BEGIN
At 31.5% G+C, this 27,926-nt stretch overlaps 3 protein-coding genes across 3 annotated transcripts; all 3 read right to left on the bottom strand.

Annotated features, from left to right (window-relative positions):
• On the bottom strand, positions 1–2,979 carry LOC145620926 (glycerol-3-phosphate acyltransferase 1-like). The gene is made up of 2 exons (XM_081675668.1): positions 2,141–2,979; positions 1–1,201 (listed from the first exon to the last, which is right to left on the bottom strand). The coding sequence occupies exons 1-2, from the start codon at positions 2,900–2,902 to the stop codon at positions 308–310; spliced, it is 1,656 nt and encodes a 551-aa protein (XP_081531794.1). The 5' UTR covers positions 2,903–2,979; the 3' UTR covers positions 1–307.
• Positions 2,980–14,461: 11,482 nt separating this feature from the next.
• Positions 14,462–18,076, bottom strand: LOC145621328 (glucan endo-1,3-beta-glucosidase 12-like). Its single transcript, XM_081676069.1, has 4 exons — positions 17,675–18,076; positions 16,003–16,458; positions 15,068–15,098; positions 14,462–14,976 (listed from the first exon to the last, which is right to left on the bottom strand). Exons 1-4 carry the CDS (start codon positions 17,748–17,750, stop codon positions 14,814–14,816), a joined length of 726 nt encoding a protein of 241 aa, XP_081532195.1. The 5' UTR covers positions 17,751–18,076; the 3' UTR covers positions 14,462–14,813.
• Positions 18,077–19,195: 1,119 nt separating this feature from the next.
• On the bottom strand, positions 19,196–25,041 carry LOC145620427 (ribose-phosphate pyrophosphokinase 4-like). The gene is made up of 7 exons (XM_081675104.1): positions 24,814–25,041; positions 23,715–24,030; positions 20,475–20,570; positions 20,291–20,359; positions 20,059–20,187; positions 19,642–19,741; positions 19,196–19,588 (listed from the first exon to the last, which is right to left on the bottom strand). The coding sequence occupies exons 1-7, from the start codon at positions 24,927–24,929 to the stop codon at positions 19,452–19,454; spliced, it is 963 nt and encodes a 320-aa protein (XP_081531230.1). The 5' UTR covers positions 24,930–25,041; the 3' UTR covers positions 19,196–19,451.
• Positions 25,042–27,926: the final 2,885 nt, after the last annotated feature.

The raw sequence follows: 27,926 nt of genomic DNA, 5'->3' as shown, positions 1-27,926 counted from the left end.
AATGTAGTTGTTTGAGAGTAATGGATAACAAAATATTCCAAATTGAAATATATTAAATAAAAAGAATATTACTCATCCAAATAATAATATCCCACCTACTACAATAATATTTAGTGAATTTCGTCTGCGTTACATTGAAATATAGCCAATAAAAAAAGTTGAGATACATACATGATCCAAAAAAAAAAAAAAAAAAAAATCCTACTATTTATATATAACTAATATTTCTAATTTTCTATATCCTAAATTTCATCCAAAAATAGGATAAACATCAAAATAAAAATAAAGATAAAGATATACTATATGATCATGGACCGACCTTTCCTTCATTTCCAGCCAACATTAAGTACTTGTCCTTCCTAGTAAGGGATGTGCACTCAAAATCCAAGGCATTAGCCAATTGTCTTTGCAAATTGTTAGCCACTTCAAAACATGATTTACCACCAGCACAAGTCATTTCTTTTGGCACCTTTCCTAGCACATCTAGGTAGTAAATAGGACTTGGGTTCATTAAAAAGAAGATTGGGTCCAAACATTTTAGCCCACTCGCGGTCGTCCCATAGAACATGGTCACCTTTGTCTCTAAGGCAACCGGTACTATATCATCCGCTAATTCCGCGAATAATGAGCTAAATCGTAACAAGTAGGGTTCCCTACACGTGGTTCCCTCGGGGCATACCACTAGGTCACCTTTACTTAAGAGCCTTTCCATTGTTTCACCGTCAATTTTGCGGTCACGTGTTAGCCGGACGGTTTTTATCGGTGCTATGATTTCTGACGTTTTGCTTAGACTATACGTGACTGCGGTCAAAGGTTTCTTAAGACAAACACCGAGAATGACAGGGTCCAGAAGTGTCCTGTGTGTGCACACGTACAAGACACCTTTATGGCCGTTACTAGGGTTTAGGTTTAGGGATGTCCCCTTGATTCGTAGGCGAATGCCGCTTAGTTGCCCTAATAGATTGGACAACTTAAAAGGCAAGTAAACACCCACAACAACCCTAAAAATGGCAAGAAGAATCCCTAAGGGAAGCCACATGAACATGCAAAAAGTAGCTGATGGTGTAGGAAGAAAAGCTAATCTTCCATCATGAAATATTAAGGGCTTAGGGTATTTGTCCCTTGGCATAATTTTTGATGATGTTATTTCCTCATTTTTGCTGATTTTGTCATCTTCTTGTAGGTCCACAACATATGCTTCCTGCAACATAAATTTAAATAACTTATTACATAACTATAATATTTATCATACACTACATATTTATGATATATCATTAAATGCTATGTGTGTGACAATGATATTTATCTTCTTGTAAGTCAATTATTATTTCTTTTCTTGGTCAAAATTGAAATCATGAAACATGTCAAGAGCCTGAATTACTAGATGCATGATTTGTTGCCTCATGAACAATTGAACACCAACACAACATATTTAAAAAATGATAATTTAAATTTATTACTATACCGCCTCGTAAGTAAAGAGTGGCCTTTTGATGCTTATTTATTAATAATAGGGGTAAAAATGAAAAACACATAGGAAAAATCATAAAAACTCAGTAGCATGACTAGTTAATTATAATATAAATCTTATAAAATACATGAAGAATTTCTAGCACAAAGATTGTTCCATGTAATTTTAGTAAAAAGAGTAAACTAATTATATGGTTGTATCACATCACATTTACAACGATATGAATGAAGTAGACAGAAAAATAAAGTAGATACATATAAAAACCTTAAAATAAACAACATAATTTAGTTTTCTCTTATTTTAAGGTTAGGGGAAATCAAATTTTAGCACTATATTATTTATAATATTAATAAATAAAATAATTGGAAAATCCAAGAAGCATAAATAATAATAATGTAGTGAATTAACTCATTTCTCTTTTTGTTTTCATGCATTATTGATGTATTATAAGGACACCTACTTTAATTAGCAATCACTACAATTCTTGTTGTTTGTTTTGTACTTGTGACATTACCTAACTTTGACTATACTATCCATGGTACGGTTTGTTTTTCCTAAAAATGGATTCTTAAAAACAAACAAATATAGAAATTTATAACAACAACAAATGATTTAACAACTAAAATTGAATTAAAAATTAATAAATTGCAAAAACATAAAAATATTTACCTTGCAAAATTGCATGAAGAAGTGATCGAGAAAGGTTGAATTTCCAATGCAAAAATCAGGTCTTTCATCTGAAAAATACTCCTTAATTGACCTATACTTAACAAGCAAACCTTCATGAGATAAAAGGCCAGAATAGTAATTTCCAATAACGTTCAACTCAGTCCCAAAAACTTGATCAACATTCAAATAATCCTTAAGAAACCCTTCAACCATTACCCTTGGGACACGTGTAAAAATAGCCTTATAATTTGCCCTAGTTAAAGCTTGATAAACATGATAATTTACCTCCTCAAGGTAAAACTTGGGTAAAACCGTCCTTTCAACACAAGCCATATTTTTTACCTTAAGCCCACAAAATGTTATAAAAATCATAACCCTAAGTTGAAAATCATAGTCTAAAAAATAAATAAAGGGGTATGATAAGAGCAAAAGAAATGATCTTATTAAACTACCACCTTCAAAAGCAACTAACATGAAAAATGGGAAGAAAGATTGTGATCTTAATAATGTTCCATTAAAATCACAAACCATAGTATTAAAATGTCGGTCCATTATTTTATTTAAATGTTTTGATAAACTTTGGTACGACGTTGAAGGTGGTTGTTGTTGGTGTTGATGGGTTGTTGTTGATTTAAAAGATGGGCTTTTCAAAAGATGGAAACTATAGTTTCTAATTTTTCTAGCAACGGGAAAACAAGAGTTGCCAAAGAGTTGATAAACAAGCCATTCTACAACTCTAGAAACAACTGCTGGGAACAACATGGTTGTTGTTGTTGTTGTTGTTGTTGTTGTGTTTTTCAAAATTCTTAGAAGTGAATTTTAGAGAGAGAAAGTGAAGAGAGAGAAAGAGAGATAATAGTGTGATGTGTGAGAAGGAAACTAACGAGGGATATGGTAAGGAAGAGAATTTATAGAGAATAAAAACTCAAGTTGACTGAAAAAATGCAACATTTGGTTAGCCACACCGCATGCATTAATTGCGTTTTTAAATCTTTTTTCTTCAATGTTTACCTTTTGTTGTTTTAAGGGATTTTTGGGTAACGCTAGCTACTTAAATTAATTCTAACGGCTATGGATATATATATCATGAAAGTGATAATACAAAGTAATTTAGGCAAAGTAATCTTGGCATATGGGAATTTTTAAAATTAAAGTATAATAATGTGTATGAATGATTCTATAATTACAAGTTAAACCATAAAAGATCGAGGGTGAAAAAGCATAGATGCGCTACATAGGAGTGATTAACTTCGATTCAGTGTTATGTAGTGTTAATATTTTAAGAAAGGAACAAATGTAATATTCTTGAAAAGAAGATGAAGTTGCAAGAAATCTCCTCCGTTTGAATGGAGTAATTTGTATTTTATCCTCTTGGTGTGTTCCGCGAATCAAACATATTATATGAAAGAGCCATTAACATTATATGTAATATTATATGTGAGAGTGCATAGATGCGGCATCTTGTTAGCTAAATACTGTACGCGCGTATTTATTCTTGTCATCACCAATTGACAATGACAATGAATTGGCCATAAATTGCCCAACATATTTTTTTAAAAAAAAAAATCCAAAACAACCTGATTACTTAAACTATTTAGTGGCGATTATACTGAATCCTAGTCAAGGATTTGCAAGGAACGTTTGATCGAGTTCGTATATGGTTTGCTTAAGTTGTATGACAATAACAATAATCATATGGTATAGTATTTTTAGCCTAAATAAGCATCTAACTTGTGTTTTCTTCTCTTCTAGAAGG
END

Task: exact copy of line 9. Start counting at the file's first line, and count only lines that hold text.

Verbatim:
The raw sequence follows: 27,926 nt of genomic DNA, 5'->3' as shown, positions 1-27,926 counted from the left end.